Rita L. Holocaust testimony (HVT-2256) interviewed by Susan Millen and Lucille B. Ritvo
- New Haven, Conn. : Fortunoff Video Archive for Holocaust Testimonies, 1993
- Interview Date
- December 1, 1993.
- 3 copies: 3/4 in. master; 3/4 in. dub; and 1/2 in. VHS with time coding.
- Cite As
- Rita L. Holocaust Testimony (HVT-2256). Fortunoff Video Archive for Holocaust Testimonies, Yale University Library.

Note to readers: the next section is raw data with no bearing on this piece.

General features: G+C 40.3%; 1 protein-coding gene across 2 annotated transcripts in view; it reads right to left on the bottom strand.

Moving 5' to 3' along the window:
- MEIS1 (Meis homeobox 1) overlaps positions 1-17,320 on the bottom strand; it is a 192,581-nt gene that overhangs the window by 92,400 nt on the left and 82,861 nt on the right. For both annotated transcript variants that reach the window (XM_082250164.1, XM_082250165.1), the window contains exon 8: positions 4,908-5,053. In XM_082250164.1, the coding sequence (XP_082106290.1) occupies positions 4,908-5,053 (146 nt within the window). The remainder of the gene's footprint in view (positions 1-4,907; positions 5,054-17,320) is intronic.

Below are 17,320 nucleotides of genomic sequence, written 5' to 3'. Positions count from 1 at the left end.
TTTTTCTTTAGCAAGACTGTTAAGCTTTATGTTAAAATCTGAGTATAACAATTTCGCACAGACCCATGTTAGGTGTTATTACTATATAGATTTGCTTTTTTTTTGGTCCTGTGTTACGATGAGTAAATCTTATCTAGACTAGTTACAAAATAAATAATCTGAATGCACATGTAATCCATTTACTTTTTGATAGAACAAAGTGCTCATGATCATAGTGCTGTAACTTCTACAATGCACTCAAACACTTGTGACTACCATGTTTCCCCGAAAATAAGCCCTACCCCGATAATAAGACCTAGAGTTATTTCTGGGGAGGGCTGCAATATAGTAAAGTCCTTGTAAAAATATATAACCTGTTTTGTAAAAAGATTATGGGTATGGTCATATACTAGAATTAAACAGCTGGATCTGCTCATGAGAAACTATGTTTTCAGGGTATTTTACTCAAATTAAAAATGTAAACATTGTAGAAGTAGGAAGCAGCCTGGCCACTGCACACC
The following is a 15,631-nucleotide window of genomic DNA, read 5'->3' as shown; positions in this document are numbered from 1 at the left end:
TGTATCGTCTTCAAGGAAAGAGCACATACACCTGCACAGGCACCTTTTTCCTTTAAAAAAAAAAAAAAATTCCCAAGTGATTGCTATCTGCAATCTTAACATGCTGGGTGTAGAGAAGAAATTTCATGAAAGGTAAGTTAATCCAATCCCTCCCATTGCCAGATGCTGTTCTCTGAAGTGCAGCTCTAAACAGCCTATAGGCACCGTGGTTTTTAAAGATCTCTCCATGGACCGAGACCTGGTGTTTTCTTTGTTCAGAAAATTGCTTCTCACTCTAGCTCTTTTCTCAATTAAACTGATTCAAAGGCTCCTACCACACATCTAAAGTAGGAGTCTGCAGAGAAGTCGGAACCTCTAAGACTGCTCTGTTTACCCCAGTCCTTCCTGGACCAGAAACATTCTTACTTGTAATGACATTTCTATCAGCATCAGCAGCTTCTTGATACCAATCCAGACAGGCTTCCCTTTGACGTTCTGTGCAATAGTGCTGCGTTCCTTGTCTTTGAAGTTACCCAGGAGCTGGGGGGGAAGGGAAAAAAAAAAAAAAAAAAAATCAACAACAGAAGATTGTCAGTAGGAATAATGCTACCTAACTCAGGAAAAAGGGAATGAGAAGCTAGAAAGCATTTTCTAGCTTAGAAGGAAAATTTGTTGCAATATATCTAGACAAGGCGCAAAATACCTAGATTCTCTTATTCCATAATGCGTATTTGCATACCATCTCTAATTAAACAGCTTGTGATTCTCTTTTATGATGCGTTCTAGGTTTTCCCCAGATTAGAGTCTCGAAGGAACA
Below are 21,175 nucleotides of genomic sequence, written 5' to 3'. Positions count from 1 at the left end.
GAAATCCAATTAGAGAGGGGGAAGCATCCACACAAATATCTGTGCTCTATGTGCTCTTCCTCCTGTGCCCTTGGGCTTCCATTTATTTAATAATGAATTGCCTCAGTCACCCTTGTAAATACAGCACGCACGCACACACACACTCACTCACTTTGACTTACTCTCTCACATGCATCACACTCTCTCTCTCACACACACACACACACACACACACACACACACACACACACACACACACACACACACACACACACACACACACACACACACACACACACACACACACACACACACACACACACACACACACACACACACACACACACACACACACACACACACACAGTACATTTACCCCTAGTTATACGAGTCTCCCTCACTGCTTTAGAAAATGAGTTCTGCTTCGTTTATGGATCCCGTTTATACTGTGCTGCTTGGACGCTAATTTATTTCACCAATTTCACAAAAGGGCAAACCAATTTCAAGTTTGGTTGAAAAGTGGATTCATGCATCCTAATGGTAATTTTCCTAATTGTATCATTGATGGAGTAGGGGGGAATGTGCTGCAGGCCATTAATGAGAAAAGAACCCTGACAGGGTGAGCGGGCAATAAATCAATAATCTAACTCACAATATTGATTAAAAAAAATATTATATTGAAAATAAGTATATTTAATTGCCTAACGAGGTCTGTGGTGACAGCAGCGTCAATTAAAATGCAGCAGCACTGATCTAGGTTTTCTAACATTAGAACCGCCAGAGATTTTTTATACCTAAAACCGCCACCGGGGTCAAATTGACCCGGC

Videotape testimony of Rita L., who was born in Warsaw, Poland in 1932. She describes her wealthy, assimilated parents; German invasion; moving to the "small" ghetto; attending an illegal school; corpses in the streets becoming routine; family contacts with Janusz Korczak; escape to an uncle in Klimontów; and fleeing to L'viv with her mother in 1942, having learned all Jews were to be deported (she never saw her father again). Mrs. L. recounts living with her non-Jewish governess's sister; moving when threatened by blackmailers; her mother working as a servant for a German family, then in a German officers' club; attending a convent school where the priest guessed she was Jewish and gave her baptismal papers; becoming an ardent Catholic; liberation by Soviet troops in the summer of 1944; moving to Łódź; participating in a Zionist youth group; learning of American relatives through the Joint; and emigrating to Paris in 1945, then the United States in 1950. She relates her continuing interest in Zionism; reluctance to discuss her experiences with her children; changing this attitude due to participation in the Hidden Children Foundation; and a visit to Poland with the Foundation in 1993.